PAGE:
Monday, August 27, 2012

C.S. Lewis on Loving Yourself

Lately I've been in a funk, feeling worn out, unenthusiastic about life and reluctant to do any of my responsibilities. I was thinking that maybe I should take a vacation, or schedule several hours of alone me-time, or get a babysitter and do something just with B, when I realized what I really wanted was a vacation from myself. I am tired of listening to my own thoughts, of watching myself do things that are a bad idea (like not exercising enough, or eating gummies for dinner), and of all my annoying qualities.

C.S. Lewis wrote on self love thusly:
For a long time I used to think this a silly, straw-splitting distinction: how could you hate what a man did and not hate the man? But years later it occurred to me that there was one man to whom I had been doing this all my life—namely myself. However much I might dislike my own cowardice or conceit or greed, I went on loving myself. There had never been the slightest difficulty about it. In fact the very reason why I hated these things was that I loved the man. Just because I loved myself, I was sorry to find that I was the sort of man who did those things.
I remember reading this (in Mere Christianity, which is a very interesting book even if you aren't religious) and wondering about it then, because I don't feel this way. I do have difficulty in loving myself, especially when I'm engaging in tiresome behavior. My self-love is conditional: present if I'm pleased with my behavior, but vanishing when things aren't going well. Instead, I often feel like I am that annoying coworker who sits next door: you have to be polite and accomplish tasks together, but you don't like or respect them, or even feel any positive emotion towards them. It's not that you actively hate them, but it's maddening that you can't escape.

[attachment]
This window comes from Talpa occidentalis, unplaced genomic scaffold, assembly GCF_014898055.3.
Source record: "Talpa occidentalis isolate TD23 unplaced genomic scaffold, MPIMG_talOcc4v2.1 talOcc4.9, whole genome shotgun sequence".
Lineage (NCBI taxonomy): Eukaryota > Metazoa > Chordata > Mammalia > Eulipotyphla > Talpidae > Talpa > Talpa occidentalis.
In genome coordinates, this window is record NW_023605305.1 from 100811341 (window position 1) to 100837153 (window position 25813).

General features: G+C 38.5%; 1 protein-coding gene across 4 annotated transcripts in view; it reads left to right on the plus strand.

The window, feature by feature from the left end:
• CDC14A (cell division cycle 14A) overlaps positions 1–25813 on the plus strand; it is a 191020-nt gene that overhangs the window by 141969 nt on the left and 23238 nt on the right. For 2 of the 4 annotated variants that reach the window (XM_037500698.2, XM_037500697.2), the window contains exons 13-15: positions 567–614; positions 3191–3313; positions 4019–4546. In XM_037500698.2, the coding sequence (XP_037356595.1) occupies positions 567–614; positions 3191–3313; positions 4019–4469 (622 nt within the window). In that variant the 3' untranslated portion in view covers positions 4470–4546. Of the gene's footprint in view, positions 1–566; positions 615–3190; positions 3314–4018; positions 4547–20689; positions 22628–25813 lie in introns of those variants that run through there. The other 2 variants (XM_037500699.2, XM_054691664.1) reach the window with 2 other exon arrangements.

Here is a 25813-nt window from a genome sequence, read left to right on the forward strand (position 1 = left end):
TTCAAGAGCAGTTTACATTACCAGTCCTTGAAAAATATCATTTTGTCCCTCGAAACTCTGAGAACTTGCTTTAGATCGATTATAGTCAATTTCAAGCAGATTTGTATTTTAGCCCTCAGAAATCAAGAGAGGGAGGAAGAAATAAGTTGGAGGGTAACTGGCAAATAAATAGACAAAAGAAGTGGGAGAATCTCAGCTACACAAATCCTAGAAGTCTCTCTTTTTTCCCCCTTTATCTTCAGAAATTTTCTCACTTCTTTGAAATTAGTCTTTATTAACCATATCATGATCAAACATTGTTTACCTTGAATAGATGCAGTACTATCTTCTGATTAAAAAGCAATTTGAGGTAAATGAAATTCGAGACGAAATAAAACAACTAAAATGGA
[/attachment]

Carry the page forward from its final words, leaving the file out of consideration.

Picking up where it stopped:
I wonder if I am a unusually psychologically ill-balanced person, or if Lewis just has a really good opinion of himself.


  1. I'm so sorry you're feeling this way. I don't have any real advice or anything, but I do hope that you can find peace, happiness and love for yourself. I think I can become particularly annoyed with some of my qualities and have been trying to change, but it's a slow process full of falls and missteps. Sometimes when I've felt my worst and most annoyed with myself, I would try to get together with a good friend or try to focus on them and their life just to try to get "out" of myself and whatever I'm going through.

    1. Thanks Mandy: you have good advice I think, to focus on something else besides myself (luckily for me with a baby this is somewhat easier than otherwise, one reason perhaps why my general mood has improved since becoming a parent?).

  2. I'm with you on the self-love! I am often overly negative about myself - if I do things I hate, then I translate that into "I'm a horrible person because I do these things."

    I think C.S. Lewis was lucky to never fail to love himself. A lot of people, especially a lot of women, have difficulty with it, from what I've seen online.

    1. Based on some of his other writings, he did seem to have a very good opinion of himself (I suppose being a famous intellectual with many adoring friends/fans can do that).

      I think you're right it's partly gender-based too. I wonder why that is?